Many of us may have heard the term “net neutrality” recently in the news. But what exactly does it mean and why should we care?
Think of the internet as a system of roads and freeways. A “neutral” internet provides the same access to those roads for all of us, individuals, business and government alike. But internet service providers (ISPs) like ATT, Comcast and Time Warner want to create “fast lanes” for certain content providers and charge them an additional fee. While initially this may seem like free market in action, there are a lot of consequences that may well affect all of us.
To create these fast lanes, ISPs need to look at the traffic flowing across their networks to decide who should and shouldn’t get priority. Imagine commuting to work on the freeway and finding one of the lanes is now reserved for those who pay an additional fee. The remaining lanes will suddenly get much slower and if you can’t afford the fee, well, too bad.
The United Nations has recently deemed that internet access is a basic human right and should be guaranteed and protected by governments. Really. And think about it, how much of your life now relies on internet access, whether it be text messaging, email, getting the latest sports scores or getting important information about an illness?
Those in favor of keeping the net neutral argue that there would be nothing to stop an ISP from blocking content that they don’t like or that is competing with their products or services. That is a form of censorship and is ultimately a threat to freedom and democracy. Sound a little dramatic? Well the UN and other information providers including Google, Amazon, Yahoo, Facebook and many others don’t think so and are actively working to preserve net neutrality.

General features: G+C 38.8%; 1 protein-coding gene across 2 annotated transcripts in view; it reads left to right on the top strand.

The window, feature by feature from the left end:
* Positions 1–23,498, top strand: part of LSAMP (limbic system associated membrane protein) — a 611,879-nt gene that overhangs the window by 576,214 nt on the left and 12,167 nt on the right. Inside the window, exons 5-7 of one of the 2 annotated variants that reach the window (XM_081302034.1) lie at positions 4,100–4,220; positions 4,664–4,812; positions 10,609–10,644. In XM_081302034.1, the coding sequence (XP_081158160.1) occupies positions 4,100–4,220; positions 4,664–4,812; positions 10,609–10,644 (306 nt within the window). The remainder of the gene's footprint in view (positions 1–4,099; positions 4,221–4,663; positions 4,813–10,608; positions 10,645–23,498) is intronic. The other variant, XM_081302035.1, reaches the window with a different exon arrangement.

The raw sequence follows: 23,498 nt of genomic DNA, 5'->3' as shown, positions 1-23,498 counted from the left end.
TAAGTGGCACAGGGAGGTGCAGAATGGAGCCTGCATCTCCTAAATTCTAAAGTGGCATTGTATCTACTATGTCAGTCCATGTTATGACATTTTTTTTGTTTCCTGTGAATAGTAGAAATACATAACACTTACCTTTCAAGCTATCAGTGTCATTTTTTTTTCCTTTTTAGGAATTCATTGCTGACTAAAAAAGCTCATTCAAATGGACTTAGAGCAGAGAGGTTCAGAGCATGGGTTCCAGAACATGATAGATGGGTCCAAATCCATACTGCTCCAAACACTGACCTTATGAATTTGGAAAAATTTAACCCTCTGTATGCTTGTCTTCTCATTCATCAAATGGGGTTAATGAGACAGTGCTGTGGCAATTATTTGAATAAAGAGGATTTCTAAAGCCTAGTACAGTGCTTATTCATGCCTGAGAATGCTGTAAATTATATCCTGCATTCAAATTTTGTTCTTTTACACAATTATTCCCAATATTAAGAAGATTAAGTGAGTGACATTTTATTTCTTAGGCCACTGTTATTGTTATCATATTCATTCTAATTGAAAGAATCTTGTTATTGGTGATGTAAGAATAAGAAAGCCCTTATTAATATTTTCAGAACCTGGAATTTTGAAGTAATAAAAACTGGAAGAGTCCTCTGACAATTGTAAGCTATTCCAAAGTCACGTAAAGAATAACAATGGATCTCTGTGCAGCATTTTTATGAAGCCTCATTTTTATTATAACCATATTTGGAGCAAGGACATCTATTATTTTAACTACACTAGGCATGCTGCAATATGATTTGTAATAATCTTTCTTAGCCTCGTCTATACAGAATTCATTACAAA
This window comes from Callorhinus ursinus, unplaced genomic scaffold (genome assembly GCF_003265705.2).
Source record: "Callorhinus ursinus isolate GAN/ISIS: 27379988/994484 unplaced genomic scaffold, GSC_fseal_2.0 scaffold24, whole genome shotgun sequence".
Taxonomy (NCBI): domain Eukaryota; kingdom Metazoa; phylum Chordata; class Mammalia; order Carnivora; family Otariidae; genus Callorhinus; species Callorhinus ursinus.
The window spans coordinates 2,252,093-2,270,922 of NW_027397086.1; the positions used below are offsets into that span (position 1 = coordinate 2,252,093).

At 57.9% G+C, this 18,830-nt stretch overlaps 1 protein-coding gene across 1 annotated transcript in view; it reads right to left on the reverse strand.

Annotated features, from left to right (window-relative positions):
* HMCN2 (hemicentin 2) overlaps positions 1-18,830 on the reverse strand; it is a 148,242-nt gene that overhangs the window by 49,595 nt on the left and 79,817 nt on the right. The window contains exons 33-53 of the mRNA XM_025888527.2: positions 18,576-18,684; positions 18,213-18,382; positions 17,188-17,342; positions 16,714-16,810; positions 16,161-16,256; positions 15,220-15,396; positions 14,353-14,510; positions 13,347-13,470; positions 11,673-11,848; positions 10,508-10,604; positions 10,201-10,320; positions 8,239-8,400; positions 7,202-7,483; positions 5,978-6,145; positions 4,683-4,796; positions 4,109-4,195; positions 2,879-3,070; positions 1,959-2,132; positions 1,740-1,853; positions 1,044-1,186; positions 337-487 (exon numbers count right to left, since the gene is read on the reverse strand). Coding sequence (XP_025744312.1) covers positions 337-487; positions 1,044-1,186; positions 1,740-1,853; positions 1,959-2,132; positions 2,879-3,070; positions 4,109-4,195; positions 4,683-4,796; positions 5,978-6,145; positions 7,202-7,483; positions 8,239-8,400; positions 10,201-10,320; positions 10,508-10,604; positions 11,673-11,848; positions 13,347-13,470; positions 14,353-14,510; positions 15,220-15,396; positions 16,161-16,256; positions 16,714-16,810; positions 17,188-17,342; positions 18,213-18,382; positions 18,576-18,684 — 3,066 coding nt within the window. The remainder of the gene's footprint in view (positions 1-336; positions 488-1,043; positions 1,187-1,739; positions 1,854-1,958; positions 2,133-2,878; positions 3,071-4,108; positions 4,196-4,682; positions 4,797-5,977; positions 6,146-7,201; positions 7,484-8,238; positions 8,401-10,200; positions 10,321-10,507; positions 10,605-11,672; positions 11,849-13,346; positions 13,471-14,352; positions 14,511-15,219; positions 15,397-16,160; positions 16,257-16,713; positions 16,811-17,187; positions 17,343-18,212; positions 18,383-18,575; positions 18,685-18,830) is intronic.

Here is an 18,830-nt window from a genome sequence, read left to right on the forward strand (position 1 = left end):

Those opposed to net neutrality, including the Cato Institute, Americans for Tax Reform and ISPs like AT&T, Comcast, Verizon and Time Warner, argue that innovation and investment in the telecommunications will suffer due to a lack of profit incentive and that users would benefit from a more competitive landscape.
So there you have it. Net neutrality is about who controls the roads and freeways that internet traffic rides on and who, if anyone, has the right to control what does or doesn’t go on those freeways and how much can be charged to who. It’s an important debate for all of us and worth paying attention to and making your opinions known to your government representatives. You can add your comments to the debate on the FCC Comments section – click on proceeding 14-28 to add your comments.